The heart of Dublin's traditional shopping district, the half dozen short, colorful blocks that make up Grafton Street are crammed with shoppers, strollers, buskers and tourists ambling the pedestrian street from Trinity College up to leafy Stephen's Green. No visit is complete without a stop at legendary "clattery café," Bewley's, for tea and a bun. 960 1280

Donaldytong, Wikimedia Commons  

National Museum of Ireland

National Museum of Ireland

Actually a trio of impressive institutions, the National Museum of Ireland is divided between 3 locations; Kildare Street's Archeology and History Museum, Merrion Square's Natural History Museum and the riverside's Decorative Arts and History Museum. Almost unchanged since it opened in 1857, and nicknamed the “Dead Zoo” by Dubliners on account of its ancient collection of 10,000 stuffed, pickled and otherwise preserved creatures, the Victorian Natural History branch is perhaps the most atmospheric. 960 1280

William Murphy, flickr  

National Gallery of Ireland

National Gallery of Ireland

Like the trio of National Museums, the National Gallery is free to visit. With masterpieces dating back to the Renaissance and a fine collection of Irish art through the ages, the grand, airy building sits on Merrion Square, close to Trinity College and 2/3 of the National Museum. 960 1280

Kaihsu Tai, Wikimedia Commons  

Dalkey Neighborhood

Dalkey Neighborhood

Once a charming fishing village outside Dublin, Dalkey is now one of the city's priciest neighborhoods, home to celebrities, reached by a scenic ride south on the swift DART train. The village offers some lovely, breezy, coastal strolls, plus charming pubs, such as Finnegan's and The Queen's, where U2's Bono often pops in for a pint. 960 1280

William Murphy, flickr  

Temple Bar

Temple Bar

Temple Bar -- a cobbled street parallel to the River Liffey -- is a colorful 10-block stretch, crammed with restaurants, cafes, galleries and traditional pubs with people and music spilling out. Crowds pack the narrow street, which is actually comprised of Temple Bar, plus a few blocks of both Fleet Street and Essex Street East. Those who follow the street west across Parliament Street will be rewarded by encountering the quieter, quirkier Cow's Lane with its incredible cake cafe, design stores and excellent bookshop, The Gutter. 960 1280

iStock  

Dublin Castle

Dublin Castle

Dating back to the year 1204, Dublin Castle is not an ancient-looking castle, but one with a hodge-podge of interesting corners. Visit the stately State Apartments, the Viking defense bank, the Gothic Chapel Royal and the lofty Chester Beatty Library, with its impressive Middle Eastern, Asian and North African paintings, manuscripts and prints, plus the Library's hidden gems, the Silk Road Cafe and secret roof garden. 960 1280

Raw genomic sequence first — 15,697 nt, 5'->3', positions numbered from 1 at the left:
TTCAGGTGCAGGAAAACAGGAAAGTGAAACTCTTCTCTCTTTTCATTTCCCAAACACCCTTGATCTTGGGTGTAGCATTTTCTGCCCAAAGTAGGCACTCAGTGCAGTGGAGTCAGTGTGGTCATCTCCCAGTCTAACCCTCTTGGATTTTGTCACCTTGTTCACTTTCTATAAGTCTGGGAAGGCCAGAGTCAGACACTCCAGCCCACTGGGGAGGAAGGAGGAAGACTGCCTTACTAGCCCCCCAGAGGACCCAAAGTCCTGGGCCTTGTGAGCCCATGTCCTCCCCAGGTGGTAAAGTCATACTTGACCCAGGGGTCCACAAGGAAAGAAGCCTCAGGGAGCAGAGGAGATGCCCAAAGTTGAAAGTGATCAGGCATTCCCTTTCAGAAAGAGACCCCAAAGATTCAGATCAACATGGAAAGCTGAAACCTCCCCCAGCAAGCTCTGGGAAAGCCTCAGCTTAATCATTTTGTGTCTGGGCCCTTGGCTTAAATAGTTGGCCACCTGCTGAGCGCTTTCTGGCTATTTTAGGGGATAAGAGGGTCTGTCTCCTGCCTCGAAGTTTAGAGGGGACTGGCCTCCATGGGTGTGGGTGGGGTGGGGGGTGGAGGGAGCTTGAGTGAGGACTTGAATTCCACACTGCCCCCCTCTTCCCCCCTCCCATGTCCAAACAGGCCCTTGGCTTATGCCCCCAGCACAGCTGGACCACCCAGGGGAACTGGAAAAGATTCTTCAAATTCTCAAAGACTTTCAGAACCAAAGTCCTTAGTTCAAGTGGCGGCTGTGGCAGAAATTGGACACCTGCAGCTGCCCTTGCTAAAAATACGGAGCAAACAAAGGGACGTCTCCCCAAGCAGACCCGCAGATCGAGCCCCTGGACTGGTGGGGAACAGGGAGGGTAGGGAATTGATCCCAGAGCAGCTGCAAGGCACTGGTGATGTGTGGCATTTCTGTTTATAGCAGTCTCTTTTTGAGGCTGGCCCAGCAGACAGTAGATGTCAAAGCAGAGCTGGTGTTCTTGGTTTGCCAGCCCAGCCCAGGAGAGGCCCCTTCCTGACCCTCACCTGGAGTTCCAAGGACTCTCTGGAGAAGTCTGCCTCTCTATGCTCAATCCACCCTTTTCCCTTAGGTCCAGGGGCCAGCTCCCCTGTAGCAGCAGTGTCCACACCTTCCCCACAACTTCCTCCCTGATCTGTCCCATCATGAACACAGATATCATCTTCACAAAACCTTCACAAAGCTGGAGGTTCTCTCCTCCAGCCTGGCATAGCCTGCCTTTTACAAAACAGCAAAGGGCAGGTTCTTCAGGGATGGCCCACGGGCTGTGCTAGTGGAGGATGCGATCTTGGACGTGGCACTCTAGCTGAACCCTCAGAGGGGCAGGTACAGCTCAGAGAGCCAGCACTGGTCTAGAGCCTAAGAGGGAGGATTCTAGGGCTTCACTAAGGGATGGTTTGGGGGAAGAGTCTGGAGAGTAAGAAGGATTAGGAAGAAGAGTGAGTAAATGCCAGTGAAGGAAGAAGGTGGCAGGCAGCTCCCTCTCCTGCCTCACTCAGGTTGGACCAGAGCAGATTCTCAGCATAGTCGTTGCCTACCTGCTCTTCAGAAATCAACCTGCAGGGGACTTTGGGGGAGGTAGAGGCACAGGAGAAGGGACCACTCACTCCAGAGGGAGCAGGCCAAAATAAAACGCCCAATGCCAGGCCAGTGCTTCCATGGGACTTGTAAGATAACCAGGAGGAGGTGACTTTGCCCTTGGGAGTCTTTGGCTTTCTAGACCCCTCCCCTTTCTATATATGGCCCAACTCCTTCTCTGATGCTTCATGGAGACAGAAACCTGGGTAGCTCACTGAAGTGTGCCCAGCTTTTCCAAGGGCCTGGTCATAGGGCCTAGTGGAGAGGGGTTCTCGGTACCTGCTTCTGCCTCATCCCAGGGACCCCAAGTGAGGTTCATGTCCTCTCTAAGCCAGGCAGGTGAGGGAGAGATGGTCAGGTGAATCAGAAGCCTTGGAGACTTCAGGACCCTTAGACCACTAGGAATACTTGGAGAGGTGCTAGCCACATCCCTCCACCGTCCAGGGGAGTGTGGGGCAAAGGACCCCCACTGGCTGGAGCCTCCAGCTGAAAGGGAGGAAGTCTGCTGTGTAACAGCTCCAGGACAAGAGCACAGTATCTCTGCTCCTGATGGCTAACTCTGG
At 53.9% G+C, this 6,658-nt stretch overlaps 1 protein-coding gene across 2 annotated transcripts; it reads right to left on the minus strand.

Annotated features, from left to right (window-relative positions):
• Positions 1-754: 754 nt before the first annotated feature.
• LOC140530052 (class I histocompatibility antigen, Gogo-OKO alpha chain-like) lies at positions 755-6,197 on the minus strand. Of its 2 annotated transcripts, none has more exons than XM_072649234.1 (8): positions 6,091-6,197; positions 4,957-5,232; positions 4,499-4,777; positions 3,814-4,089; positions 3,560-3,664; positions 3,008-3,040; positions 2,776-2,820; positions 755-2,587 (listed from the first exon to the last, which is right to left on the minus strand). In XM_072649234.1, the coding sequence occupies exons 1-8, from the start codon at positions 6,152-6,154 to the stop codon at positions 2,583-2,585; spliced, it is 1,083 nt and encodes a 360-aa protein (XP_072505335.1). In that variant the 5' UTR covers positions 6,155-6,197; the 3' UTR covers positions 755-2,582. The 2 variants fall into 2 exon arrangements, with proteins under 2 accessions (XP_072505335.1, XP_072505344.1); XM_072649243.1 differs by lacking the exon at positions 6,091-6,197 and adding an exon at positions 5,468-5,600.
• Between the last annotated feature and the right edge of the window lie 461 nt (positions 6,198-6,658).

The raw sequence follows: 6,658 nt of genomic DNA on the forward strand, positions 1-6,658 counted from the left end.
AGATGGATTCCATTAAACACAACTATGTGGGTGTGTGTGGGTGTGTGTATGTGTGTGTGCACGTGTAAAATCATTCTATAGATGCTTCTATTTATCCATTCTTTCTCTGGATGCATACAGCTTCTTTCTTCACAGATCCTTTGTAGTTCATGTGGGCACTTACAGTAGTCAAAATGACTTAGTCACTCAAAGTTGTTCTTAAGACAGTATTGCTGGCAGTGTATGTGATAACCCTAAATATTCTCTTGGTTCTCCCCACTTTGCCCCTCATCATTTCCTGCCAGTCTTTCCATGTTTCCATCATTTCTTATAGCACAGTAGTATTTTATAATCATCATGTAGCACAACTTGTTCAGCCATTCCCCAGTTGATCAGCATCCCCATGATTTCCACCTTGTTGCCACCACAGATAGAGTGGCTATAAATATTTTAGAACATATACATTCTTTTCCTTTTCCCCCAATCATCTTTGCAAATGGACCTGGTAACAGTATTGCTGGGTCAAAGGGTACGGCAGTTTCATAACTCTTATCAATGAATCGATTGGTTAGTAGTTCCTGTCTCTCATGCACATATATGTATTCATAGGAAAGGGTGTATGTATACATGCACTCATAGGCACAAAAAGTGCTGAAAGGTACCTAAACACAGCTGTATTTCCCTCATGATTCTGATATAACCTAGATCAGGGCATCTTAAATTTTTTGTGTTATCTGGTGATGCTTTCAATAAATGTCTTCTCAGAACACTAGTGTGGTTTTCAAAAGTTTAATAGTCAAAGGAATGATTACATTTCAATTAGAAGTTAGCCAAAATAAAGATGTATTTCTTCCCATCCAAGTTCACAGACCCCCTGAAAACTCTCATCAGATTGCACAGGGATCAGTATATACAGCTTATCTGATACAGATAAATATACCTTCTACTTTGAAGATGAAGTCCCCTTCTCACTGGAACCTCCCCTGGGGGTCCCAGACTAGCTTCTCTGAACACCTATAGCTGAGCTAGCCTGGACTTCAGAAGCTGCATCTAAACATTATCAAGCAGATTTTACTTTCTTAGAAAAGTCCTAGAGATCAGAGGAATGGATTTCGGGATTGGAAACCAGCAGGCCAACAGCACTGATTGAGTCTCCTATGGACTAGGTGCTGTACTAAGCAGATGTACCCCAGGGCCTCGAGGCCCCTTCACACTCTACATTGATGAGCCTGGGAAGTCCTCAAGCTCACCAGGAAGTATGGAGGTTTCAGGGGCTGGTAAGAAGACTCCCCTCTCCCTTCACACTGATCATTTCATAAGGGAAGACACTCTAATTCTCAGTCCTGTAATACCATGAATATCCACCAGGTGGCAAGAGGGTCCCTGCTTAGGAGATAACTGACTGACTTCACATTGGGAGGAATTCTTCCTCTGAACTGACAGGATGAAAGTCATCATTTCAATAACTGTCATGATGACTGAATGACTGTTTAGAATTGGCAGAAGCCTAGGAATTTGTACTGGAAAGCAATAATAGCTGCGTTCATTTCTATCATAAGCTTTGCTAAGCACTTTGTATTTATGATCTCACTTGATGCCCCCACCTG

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The Book of Kells at Trinity College

The Book of Kells at Trinity College

A visit to view the 9th century, painstakingly handwritten and decorated manuscript, the Book of Kells, is a 2-in-1 since the ancient tome is kept in Trinity College Dublin's stunning Old Library. The cobble stone squares and elegant colleges of Trinity, alma mater of Irish luminaries such as Oscar Wilde, Bram Stoker (Dracula) and Jonathan Swift (Gulliver's Travels), date back to the year 1592. 960 1280

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O'Connell Street

O'Connell Street

A grand, broad thoroughfare stretching north from the River Liffey, O'Connell Street had a pivotal place in Irish history. Among other events, the street's General Post Office bore the brunt of bombardment during 1916s Easter Rising; bullet holes still scar pillars. O'Connell Street also boasts the gleaming Spire, the world's tallest sculpture, at 398-feet high. 960 1280

iStock  

Old Kilmainham Gaol

Old Kilmainham Gaol

Book ahead for tours of the Old Kilmainham Gaol jail that held heroes of Ireland's fight for independence from the 1780s to the 1920s, in addition to regular Dubliners including 7-year-old children arrested for petty theft. The eerie cells and execution sites might make your hair stand on end. More recently, the jail has starred as the location for movies, including The Italian Job, In the Name of the Father and Michael Collins. 960 1280

Sean Munson, Wikimedia Commons